Secondly, my family owns a convenience store that sells alcohol, pork, lottery, and cigarettes, besides some halal products. I've been working there for about 8.5 years. They started to treat me harshly when I was about to turn 13. They made me do child labor by working with them in the convenience store. When I come back from school, I would go to work with them. I was working on the weekends, and holidays, and in the summer break.
To this day, I am working there and at the same time, I am still treated like I was nobody, like I wasn't their blood brother despite my age of 23. I started having nearly all of the symptoms of depression such as fatigue, loss of interest, loss of energy, feeling worthless, tiredness, hopeless, and even committing suicide. Alhamdulillah I'm still here alive and well. The depression was gradually decreasing at age 18.
When I was working with my family at the store, I wasn't getting paid for it. I just take some money only when needed and write it down so they know I took it. I've been trying to find a halal job in my area but can't find one that suits my experiences. My question is, would it be a good idea for me to run away from my family or move somewhere else and live by myself?
In this counseling answer:
• Get some counseling.
• Tell them that you want to take some responsibility for yourself as an adult.
• Perhaps you want a small paycheck so that you can feel some independence.
• Learn some communication skills.
Wa ‘Alaykum As-Salam,
I can understand your heartache and frustration. You do have a disability that may cause you problems in a very unpredictable manner. I also understand how passionately a young man will desire a sense of independence from his family and to be able to live on his own – especially in the States.
However, you are not alone with being in a position where this is not always possible given the current economic climate. Now that we have more and more men living at home with their birth parents and families of origin, we are working out how a family can transition in such a way as to honor that manhood of a young man who is also going to be living in the home of his family of origin. This is new to the West, but there are many factors that are moving the culture of the West toward this direction. Yet, with that said we are a very diverse mixture and changing the culture.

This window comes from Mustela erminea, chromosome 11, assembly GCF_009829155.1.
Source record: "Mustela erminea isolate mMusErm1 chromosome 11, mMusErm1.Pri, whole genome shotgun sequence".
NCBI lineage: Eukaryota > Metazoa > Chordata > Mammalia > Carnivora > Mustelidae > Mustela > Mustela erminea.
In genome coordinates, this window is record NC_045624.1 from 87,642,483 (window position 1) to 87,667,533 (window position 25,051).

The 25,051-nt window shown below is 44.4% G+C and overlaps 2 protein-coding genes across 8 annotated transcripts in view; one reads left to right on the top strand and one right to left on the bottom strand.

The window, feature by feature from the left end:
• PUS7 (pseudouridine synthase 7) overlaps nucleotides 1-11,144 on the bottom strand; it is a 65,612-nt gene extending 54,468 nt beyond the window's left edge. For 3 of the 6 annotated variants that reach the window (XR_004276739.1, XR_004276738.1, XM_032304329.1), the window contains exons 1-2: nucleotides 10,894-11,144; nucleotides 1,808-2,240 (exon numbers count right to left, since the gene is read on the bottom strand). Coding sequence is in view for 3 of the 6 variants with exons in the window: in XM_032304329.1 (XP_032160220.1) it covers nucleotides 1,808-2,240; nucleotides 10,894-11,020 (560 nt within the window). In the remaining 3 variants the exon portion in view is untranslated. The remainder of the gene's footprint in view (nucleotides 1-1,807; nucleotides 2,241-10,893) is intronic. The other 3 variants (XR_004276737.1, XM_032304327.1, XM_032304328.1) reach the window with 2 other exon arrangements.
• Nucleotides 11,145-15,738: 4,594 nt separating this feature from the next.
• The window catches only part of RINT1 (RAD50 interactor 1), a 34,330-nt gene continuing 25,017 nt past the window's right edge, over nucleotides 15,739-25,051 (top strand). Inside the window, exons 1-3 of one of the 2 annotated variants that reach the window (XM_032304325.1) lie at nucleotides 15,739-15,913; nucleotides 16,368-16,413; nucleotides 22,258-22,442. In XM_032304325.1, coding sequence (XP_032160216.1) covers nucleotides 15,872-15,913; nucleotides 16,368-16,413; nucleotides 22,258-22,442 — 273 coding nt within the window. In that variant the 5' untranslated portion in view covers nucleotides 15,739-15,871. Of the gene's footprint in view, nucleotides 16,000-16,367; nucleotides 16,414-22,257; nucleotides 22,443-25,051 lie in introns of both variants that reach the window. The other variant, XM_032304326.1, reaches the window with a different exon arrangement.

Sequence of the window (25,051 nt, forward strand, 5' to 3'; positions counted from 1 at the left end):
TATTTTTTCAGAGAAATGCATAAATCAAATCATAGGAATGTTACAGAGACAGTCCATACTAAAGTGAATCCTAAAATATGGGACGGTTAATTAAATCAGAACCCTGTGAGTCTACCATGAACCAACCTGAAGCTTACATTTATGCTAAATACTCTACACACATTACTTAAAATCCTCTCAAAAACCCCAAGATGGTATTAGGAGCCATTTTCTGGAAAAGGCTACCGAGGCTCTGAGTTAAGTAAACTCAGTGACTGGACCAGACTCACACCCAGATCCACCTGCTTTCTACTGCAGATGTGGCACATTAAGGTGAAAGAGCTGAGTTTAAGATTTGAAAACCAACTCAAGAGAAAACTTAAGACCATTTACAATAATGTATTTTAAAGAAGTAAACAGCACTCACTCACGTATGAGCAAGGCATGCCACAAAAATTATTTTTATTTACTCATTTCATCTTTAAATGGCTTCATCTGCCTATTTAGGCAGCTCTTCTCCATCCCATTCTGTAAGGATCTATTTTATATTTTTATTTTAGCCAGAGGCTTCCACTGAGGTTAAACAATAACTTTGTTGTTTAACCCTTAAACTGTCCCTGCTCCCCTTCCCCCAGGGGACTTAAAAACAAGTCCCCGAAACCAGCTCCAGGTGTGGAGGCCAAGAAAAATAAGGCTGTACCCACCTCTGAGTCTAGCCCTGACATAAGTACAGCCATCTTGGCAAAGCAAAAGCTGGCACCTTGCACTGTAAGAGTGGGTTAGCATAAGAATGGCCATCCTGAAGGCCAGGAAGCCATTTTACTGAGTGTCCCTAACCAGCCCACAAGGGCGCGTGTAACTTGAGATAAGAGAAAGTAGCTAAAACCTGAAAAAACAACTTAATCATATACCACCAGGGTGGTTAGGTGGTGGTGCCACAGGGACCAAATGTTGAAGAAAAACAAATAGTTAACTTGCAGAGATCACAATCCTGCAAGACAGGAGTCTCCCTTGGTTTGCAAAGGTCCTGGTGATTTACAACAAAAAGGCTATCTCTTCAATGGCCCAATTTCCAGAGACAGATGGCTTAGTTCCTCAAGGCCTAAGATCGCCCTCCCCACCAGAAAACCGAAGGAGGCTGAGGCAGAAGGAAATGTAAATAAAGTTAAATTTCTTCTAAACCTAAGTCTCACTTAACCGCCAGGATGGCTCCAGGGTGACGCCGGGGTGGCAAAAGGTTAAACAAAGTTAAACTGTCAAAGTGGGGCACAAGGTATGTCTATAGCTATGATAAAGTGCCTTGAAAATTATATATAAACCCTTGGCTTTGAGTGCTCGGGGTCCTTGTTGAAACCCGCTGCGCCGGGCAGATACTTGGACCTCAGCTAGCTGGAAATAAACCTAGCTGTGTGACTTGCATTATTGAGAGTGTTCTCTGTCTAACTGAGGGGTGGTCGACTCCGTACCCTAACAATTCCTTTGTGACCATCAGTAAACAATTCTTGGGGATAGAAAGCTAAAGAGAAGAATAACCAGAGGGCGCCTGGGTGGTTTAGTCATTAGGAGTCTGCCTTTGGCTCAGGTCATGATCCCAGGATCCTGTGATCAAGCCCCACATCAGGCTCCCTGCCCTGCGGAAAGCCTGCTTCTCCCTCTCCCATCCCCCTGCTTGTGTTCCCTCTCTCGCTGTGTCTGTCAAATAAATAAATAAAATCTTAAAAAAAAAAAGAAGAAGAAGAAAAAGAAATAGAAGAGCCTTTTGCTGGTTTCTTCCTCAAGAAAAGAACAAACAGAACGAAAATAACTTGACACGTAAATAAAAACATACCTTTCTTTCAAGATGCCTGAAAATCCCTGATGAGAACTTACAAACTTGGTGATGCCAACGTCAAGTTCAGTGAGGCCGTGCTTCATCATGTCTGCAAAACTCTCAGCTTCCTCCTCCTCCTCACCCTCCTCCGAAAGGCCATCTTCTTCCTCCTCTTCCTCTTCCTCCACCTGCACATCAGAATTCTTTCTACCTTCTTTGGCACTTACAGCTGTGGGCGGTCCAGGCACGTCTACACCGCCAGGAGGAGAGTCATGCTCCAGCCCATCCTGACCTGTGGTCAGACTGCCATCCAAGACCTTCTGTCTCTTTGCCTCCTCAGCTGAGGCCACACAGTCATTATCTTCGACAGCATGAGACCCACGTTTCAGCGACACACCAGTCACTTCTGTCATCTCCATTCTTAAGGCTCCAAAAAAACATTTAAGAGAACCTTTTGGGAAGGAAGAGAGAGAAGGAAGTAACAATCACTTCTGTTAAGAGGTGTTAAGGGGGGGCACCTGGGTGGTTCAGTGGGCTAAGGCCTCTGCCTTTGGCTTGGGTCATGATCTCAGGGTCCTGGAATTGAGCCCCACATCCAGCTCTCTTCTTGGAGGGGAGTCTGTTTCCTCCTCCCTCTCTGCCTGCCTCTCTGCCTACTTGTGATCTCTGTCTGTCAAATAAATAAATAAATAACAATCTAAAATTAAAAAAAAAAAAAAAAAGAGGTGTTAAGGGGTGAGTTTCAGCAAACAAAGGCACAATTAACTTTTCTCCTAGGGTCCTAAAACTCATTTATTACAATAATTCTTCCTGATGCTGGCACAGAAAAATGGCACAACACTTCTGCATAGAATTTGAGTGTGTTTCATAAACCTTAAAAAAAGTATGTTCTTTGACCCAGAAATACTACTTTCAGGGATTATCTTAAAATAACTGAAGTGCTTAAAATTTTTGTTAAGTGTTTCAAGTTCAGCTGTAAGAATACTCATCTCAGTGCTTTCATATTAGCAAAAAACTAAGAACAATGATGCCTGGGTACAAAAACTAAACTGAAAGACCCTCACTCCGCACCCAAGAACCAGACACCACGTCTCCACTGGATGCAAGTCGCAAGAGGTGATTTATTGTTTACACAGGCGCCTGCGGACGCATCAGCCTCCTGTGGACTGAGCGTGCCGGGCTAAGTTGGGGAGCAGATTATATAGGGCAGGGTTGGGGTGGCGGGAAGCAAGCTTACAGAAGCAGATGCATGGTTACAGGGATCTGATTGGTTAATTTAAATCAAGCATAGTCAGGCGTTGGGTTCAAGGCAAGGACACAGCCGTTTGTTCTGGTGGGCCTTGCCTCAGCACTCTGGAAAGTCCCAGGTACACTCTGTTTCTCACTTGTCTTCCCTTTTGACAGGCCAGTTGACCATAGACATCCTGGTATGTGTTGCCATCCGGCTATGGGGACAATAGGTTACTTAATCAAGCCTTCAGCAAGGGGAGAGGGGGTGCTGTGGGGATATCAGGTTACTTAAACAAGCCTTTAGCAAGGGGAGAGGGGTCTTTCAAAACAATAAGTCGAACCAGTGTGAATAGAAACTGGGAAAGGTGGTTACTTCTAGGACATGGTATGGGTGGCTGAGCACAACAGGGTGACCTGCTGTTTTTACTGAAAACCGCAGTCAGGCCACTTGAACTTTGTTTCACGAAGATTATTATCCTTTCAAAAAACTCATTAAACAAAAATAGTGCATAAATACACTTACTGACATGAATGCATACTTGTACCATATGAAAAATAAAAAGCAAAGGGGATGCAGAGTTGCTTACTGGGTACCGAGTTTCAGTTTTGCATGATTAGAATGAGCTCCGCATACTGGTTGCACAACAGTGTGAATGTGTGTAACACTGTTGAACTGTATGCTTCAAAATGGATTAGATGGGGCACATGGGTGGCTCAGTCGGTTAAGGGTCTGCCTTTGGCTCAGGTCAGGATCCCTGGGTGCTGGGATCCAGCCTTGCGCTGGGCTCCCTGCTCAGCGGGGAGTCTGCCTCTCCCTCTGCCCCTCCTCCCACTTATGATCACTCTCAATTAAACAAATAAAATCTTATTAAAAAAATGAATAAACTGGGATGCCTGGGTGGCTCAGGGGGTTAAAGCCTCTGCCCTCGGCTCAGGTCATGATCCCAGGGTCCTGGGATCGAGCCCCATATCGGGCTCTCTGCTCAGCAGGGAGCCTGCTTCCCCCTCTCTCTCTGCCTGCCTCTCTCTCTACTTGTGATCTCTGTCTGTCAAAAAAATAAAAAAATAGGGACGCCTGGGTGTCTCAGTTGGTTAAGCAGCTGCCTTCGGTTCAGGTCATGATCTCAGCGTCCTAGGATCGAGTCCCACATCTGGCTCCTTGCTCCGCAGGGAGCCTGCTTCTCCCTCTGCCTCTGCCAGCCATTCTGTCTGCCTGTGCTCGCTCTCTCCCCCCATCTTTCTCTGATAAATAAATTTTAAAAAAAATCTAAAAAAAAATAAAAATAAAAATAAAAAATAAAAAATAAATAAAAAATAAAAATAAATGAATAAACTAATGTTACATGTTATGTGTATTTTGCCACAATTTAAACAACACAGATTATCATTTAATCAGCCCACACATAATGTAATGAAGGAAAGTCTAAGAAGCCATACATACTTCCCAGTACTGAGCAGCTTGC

Miscommunication & Misunderstandings
Of course, I do not know your family and I do not know how they treat you. However, your family’s situation might be the case of miscommunication and misunderstandings that can arise partially out of the need to feel a sense of individuation. Additionally, I do not know your culture of origin; yet, this also needs to be taken into consideration when analyzing why your family may have decided to divide responsibilities, who receives money, and in what manner from the business.
In other words, it is quite possible that your family loves you very much and wants to provide you with the security of having the vocation within the family business and the safety of having the care available to you which you need. They may not understand your desire for individuation and a sense of independence and autonomy. In their minds and heart, they may feel that they are providing you with a home, food, clothing, and protection; all of which are very difficult to acquire on your own. They may feel that a family is a collective unit rather than everyone getting their own paycheck and spending it separately. Indeed, the family business may not make enough money to fund everyone’s individualized autonomy but may provide enough to create a decent lifestyle if you remain with this collective family model.